Strangely, “undocumented” are less willing to participate in art project

posted at 12:41 pm on March 29, 2017 by Jazz Shaw

Interesting profile piece out of the Los Angeles Times this week which you might want to take a peek at. It’s a lengthy look at a project started by photographer Miguel Luna during the heated final stretch of the 2016 election (when it was still taken as gospel that Hillary Clinton was going to win) where he was asking current or former illegal immigrants to allow him to take pictures of them and handing out buttons with the letter “U” on them. He intended to highlight the contributions and successes of the “formerly undocumented” in the community along with their familes, demonstrating their pride and showing that they were unafraid.

Then November 8th happened and, well… things began to change.

“We couldn’t believe it,” Luna said. “We were all walking around like zombies.”

No longer would undocumented people out themselves during protests. Or chain themselves to federal buildings to demand reform. Or confidently share their names with the media.

Many today are anxious even showing up to work.

Luna doesn’t include people who are still undocumented in his project. He’s afraid of putting them in harm’s way.

Part of the story that Luna tells for the article is about his own arrival in the United States. He came here illegally from Columbia with his mother who was apprehended by the Border Patrol during the attempt. It took her “two more tries” before she finally got here and was able to stay. For his part, Luna says he “kept his family legal status a secret until he became a permanent resident.”

What this actually translates to is an admission that he obtained his lawful permanent resident status under false pretenses. You’re not supposed to get a green card (or whatever he currently has) unless you come into the country in the normal, legal fashion of those seeking to follow the rules. Of course, I doubt anyone will take action at this point, but it does demonstrate some flaws which are baked into the immigration system.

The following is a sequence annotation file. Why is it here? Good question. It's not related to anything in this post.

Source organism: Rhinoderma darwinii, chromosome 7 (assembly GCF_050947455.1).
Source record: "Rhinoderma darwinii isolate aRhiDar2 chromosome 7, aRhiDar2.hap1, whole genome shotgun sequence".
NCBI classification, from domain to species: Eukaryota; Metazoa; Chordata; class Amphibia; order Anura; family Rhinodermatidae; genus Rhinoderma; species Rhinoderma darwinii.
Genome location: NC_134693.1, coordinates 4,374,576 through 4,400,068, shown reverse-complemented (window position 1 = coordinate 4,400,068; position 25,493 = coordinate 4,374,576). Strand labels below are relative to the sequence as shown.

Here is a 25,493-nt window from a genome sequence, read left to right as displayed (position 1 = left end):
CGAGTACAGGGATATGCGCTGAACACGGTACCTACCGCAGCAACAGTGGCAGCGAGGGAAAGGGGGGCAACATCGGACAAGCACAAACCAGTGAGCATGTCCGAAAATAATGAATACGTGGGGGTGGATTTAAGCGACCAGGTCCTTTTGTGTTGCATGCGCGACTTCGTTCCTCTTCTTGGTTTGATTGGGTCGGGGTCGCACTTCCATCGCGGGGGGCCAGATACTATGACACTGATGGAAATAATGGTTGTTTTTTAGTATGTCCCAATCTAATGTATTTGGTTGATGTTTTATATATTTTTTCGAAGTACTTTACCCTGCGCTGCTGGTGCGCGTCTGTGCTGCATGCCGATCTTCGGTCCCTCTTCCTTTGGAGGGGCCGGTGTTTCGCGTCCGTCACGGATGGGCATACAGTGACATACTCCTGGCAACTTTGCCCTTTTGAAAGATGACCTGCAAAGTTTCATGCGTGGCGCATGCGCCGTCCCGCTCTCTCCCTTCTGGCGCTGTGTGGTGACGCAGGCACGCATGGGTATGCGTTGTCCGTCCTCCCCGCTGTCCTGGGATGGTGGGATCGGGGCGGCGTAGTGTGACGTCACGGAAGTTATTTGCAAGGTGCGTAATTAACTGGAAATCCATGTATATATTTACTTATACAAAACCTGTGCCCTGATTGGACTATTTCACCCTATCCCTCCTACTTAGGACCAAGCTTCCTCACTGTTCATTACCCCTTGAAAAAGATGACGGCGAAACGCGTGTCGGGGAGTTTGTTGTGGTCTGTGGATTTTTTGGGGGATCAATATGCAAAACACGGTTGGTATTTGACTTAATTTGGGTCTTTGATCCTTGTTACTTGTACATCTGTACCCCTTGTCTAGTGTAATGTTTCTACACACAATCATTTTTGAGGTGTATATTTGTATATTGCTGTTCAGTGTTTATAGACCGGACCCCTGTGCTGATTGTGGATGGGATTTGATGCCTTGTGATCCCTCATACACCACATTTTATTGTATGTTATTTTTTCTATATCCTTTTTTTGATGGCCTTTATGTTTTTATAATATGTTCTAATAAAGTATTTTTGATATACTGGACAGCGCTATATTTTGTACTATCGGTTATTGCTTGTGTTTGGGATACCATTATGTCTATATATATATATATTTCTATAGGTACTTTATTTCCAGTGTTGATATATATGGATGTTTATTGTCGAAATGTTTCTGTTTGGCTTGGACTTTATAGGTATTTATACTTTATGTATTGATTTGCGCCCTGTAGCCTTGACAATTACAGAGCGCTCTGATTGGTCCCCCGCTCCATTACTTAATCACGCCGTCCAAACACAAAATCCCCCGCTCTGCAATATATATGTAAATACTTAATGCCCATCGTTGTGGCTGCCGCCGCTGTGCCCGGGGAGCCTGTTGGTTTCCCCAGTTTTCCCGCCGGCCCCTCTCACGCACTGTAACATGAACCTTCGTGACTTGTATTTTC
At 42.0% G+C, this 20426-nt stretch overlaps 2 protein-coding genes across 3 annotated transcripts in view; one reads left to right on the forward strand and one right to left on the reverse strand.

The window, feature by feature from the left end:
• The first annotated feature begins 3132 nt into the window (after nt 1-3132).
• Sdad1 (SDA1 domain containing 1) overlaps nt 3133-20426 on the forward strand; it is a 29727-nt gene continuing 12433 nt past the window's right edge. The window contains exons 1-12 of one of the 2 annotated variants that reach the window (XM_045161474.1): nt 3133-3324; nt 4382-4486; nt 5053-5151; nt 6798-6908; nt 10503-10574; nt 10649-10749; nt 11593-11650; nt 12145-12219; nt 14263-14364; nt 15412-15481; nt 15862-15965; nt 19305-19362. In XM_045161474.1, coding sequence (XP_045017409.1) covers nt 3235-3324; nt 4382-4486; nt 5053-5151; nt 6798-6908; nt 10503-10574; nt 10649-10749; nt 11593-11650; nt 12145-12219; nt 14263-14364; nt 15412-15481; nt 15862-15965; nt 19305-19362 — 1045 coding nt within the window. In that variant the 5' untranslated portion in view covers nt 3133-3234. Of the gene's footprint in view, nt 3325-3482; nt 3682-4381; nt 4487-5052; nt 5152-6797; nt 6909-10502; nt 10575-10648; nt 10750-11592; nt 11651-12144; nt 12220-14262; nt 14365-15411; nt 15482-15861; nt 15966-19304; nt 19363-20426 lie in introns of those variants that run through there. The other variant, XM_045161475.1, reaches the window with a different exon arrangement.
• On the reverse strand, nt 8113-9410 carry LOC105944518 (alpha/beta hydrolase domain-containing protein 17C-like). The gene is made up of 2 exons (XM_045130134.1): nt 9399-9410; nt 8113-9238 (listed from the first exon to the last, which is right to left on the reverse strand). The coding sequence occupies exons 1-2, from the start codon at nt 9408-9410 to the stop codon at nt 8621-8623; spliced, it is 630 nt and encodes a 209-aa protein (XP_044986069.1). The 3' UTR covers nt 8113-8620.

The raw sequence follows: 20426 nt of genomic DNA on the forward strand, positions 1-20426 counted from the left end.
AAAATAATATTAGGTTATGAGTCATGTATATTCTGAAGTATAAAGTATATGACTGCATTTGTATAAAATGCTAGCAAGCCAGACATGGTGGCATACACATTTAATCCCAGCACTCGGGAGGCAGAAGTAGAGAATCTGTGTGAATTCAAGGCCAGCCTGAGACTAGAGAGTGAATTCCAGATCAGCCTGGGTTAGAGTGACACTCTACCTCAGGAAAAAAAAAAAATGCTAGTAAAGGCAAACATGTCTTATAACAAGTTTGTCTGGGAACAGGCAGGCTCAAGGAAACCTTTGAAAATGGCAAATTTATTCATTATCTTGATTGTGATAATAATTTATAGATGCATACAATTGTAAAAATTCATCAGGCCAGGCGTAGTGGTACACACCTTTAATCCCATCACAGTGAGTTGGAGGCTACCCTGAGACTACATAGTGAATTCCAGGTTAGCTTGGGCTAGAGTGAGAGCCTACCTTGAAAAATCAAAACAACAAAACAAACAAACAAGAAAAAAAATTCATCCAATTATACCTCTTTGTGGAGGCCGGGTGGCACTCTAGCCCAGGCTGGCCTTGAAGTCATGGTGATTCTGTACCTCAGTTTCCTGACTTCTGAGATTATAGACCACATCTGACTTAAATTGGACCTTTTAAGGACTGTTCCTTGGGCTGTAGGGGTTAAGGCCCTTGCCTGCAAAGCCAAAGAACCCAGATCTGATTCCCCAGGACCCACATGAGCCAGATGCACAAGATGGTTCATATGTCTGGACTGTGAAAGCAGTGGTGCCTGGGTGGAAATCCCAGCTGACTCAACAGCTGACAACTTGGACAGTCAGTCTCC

But more to the point is the reaction of the other illegal immigrants or those with illegals in their family who now don’t want to participate in public art projects such as this. As Luna himself points out, they also are less willing to go take part in public protests or even “show up for work.”

Pardon my being so rude as to point this out, but… that’s the idea. If you’re in the country illegally you’re not supposed to be at work. Both you and the person who hired you are breaking the law. You probably should be afraid to go out and protest in the streets because if immigration enforcement officials see you they should be taking you into custody and deporting you. That’s also how it’s supposed to work. And if the families of illegal immigrants are “afraid” to speak out, that’s with good cause too. If you knowingly harbor, provide shelter to or transport an illegal alien you are violating federal law.

I realize this was supposed to be some sort of a puff piece talking up all of Luna’s “great work” in the community. But it’s actually an object lesson in how a new administration with a new attitude toward law enforcement can make a change without conducting one additional raid or building a single mile of new border fencing. If people who are behaving in a criminal fashion are afraid to be out and about, the system is working as intended.


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